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Mr. Q

Cantonese romanization

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Mr. Q

Hi folks

I am an Australian who does not speak any Chinese, either Mandarin or Cantonese, so please forgive my lack of knowledge about your languages.

I have a very simple request.

I am a writer who has written a novel, part of which is set in San Francisco in 1870. From my research, it seems to me that most of the Chinese citizens of San Francisco at that time spoke Cantonese, not Mandarin. Within my novel I have several characters who are Cantonese speakers, and I wish to use certain Cantonese phrases within the text. Rather than print them using actual Chinese characters, I would like to write them using pinyin words... however, a Chinese friend told me that there is no pinyin for Cantonese. Is this correct?

An example of what I mean is this:

One of my characters, a young man who cooks food at a roadside stall, says to my main character "“Nǐ xiǎng yào yīxiē ma?”, which I am told means "Would you like some?"

I don't know if this phrase is Mandarin or Cantonese. I need someone who is willing to read over a short list of words and phrases (about 22 of them) and tell the correct way to write them in Cantonese. If you are a fluent Cantonese speaker, this would not take you more than ten or fifteen minutes. I am unable to offer any payment for this service, other than my thanks and and a "thank you" in the Acknowledgements section of my novel and a free copy of it once it is printed.

Is there anyone out there who is willing to do this? I would greatly appreciate it.

Thank you for reading my message.

--Mr. Q

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Lu
40 minutes ago, Mr. Q said:

I would like to write them using pinyin words... however, a Chinese friend told me that there is no pinyin for Cantonese. Is this correct?

In short, yes. Hanyu pinyin is the system used to write Mandarin, and it cannot be used to write Cantonese. There are several different systems to write Cantonese, so you should use one of those. Here is a place to start. (There are so many types of Cantonese romanisation that Wikipedia doesn't have one page for it...)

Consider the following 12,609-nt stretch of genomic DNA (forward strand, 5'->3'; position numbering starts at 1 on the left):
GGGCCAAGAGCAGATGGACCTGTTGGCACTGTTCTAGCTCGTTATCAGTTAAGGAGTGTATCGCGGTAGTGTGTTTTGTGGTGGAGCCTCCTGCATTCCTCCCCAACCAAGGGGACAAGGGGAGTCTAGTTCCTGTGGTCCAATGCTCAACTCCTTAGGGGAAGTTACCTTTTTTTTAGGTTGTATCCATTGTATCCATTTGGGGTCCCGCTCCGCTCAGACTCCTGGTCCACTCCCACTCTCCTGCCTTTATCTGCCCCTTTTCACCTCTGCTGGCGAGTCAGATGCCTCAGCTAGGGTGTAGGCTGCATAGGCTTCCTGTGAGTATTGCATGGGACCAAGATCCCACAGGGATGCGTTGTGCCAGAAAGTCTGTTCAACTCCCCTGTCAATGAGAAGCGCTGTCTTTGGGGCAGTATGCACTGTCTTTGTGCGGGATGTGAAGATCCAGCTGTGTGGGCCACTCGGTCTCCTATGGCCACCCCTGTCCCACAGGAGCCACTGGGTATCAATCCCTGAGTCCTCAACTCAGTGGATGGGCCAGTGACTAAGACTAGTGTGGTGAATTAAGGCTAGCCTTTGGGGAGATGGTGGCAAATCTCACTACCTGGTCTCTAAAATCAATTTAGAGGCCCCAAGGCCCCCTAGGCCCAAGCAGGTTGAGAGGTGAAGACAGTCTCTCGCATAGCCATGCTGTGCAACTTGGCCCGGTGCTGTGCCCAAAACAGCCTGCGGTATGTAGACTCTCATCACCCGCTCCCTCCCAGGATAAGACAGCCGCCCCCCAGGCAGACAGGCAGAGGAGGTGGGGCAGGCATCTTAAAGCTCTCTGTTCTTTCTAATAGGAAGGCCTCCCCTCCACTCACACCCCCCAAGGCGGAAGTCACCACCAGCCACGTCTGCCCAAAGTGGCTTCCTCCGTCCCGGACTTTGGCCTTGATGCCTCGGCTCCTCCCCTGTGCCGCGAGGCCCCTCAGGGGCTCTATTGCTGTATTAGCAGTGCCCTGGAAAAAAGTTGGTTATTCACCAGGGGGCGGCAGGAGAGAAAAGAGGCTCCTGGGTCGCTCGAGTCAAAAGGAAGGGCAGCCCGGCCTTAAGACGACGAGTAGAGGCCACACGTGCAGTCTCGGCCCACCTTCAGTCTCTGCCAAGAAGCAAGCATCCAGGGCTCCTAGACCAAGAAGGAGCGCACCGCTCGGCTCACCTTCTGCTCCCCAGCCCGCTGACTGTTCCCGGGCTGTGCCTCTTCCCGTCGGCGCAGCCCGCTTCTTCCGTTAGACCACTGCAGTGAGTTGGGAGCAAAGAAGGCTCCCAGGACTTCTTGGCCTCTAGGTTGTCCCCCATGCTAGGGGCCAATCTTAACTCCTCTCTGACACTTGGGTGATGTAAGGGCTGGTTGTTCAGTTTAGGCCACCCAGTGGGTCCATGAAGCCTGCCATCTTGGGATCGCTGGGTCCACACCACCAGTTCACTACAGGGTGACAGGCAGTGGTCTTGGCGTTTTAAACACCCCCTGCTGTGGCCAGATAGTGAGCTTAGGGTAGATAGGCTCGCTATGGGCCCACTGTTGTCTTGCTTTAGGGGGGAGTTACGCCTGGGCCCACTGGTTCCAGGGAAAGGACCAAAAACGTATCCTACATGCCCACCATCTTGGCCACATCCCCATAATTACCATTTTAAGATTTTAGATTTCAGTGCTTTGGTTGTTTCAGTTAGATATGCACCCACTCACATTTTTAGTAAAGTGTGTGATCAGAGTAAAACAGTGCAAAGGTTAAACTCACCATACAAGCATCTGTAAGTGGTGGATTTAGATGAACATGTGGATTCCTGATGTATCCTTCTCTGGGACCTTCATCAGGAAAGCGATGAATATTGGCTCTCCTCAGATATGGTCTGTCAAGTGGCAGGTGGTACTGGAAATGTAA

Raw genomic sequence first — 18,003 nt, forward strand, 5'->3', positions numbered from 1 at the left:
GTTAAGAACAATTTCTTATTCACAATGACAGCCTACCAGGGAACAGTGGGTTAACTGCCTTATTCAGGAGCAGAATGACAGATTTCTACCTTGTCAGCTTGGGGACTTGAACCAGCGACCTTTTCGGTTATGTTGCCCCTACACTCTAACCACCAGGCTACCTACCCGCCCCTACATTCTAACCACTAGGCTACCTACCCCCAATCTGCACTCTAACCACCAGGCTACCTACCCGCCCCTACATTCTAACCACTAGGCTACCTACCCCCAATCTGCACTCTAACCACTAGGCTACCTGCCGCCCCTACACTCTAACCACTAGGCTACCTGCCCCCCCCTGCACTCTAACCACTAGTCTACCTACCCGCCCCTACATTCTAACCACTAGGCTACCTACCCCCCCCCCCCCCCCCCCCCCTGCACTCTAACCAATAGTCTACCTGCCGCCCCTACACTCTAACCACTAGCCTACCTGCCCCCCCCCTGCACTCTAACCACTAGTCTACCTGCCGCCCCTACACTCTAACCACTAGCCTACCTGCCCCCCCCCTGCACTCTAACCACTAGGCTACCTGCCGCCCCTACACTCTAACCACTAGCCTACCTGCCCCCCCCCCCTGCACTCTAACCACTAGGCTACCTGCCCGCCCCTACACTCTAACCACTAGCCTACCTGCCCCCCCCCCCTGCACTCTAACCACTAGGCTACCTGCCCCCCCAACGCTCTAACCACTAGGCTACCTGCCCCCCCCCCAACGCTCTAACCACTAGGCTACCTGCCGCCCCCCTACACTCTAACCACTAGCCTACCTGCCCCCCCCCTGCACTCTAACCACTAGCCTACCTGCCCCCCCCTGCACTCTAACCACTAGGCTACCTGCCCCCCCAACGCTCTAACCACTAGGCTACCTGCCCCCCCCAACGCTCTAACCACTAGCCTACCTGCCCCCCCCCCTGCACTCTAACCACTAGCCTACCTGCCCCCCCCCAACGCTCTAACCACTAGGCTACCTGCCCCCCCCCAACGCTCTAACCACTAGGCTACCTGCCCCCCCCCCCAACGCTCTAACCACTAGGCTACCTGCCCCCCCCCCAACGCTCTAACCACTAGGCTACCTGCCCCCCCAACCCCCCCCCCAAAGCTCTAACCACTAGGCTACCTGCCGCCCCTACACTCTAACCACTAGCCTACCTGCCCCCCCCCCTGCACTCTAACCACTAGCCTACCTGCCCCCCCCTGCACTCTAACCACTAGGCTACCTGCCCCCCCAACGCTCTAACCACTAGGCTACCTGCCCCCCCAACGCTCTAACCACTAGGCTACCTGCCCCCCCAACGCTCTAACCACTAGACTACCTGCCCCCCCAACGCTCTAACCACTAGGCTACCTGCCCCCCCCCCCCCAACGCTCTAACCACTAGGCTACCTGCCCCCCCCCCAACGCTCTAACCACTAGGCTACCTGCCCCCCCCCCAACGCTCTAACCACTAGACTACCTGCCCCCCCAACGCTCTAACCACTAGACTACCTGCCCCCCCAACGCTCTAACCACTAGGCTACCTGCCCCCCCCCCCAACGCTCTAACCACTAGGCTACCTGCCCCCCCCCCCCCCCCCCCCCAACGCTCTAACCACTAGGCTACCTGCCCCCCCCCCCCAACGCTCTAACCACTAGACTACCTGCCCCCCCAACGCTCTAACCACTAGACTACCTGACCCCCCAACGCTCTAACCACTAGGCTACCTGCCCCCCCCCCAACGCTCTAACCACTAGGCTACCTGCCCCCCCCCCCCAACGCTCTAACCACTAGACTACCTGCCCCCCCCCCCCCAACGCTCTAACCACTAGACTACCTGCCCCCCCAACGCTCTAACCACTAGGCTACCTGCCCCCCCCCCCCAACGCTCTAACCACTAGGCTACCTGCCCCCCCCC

'Nǐ xiǎng yào yīxiē ma?' is indeed Mandarin written in Hanyu pinyin. So you are correct that you need to change something.

 

Unfortunately, that is about the furthest I can help you, since I only know beginner's Cantonese at best. Hopefully someone else can help. Do ask elsewhere as well (a group for Cantonese speakers on Facebook perhaps?), because we don't have many Cantonese speakers here, we mostly know Mandarin.

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phantonym

I grew up with both English and Cantonese so I think I can help with your request Mr.Q :) The tricky thing with Cantonese is that what is spoken colloquially and what is written down is usually different, and I mean, it can be VERY different. 

 

Say for your example,  "Would you like some?", in a more relaxed setting, people usually say "你想唔想要啲呀?" ("nei5 seung2 m4 seung2 yiu3 di1 a3"), and if it's to be written down, they would just write the same as what you have written in Mandarin but just using Cantonese (nei5 seung2 yiu3 yat1 se1 ma1?),  but it is very odd to be spoken out loud during a conversation. Lu's wiki page regarding written Cantonese is pretty spot on about this, you can also go this page for more info about written Cantonese.